Building a Collection from the Ground Up
(Page 4 of 4)
El gets a variety of comments about his engines at shows. One most-often heard is 'Boy, when I was a kid we had an engine just like that at home running a pump jack.' El suspects the speaker might be talking about a different engine, not only because the ones he shows are very rare, which means they were produced in small numbers, but also because the person often adds, 'but it was a different color.'
'People like to reminisce, but the majority of people probably can't remember what engines they actually had as kids,' he muses, 'other than flywheels that went around and pumped water, mainly.'
'Always looking for something ...'
El is turning towards smaller engines now, because the big, heavy flywheels on some of his engines are getting too difficult to turn. He will also look for more model engines to add to his collection of four. 'Plus, I'm always looking for something that I've always wanted. It's hard to say what it is until I see it, but I'm looking at smaller engines.'
'I got involved in the antique tractor-pulling circuit about 25 years ago for about 10 years, but it got so competitive that I decided to collect gasoline farm engines where I could sit back and enjoy them,' he says. 'I accumulated more and more engines.'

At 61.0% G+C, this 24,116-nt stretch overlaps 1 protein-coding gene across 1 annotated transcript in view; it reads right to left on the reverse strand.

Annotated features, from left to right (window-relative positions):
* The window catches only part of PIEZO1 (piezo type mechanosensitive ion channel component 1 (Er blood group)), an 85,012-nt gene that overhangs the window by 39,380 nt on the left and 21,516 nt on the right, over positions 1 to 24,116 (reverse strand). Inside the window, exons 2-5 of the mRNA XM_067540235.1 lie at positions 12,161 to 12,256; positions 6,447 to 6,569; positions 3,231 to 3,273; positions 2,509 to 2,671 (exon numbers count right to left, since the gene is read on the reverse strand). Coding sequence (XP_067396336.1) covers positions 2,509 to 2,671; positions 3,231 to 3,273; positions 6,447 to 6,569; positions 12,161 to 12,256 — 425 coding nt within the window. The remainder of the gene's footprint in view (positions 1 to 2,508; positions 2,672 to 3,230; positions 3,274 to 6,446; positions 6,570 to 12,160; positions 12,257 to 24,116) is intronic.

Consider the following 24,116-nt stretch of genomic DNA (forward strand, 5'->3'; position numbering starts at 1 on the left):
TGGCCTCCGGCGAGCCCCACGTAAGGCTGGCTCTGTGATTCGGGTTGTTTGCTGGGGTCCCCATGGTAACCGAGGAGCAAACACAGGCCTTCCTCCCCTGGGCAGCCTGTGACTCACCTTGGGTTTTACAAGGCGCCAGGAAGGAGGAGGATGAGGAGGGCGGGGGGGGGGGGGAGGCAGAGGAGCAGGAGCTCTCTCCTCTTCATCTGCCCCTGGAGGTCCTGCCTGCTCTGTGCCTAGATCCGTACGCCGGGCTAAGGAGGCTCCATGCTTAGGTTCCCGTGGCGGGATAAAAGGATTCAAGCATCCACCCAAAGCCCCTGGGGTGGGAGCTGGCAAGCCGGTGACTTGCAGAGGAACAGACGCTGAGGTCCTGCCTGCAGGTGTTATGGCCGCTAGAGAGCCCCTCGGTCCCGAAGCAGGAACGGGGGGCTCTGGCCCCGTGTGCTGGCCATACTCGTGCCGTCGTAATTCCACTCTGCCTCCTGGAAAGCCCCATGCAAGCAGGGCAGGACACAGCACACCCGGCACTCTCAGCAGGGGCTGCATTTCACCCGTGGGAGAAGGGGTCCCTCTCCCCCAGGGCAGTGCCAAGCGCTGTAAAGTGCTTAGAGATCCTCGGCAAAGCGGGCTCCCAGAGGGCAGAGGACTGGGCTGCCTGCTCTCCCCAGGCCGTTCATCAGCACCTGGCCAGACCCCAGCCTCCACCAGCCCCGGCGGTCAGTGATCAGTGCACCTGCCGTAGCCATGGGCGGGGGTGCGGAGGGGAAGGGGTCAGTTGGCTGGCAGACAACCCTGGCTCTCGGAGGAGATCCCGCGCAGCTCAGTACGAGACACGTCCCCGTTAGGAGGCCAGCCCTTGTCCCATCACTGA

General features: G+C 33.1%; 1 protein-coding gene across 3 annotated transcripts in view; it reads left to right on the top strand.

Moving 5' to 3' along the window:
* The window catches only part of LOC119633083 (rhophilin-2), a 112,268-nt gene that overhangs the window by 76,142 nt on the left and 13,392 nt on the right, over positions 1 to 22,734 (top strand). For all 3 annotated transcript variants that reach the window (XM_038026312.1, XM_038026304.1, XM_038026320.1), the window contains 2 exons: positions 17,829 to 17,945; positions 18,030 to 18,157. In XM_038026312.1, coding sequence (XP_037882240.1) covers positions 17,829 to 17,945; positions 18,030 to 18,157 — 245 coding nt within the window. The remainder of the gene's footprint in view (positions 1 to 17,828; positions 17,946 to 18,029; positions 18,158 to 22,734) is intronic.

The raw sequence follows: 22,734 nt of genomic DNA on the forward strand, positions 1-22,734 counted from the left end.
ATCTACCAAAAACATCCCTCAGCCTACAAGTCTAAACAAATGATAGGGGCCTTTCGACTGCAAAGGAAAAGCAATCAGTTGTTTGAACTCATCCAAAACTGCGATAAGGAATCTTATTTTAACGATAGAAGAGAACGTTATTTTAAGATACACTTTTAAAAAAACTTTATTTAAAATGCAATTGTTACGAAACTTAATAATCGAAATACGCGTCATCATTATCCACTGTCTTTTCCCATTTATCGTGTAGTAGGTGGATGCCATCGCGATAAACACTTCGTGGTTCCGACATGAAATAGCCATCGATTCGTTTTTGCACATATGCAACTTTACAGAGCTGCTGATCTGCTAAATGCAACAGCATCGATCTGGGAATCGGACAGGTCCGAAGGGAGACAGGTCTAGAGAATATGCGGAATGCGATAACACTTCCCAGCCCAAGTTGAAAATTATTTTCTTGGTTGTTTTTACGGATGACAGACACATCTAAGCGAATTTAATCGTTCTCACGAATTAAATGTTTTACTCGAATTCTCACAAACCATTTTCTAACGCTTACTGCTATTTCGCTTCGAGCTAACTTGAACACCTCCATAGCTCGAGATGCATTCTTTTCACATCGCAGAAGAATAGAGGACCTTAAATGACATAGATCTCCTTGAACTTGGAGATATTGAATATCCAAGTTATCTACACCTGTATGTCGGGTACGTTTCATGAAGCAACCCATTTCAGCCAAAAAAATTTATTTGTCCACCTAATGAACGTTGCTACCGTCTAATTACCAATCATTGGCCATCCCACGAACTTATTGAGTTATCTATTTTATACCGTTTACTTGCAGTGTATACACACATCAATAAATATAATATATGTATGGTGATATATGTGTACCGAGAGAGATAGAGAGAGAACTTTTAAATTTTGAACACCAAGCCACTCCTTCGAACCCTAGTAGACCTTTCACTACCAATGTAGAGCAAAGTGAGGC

For El, the best part of collecting farm engines is acquiring one that's not running, and returning it to working order. 'I think that's one of the highs for me,' he says. But the shows are also fun. He enjoys demonstrating his 'toys' and answering questions and talking with different people. 'About all we go to shows for is to educate the public,' he says.
For more information: El Juenke, 22451 Annette Ave., Farmington, MN 55024; (651) 463-7224.
Bill Vossler is a freelance writer and author of several books on antique farm tractors and toys. Contact him at Box 372, 400 Caroline Lane, Rockville, MN 56569; (320) 253-5414; e-mail: firstname.lastname@example.org.
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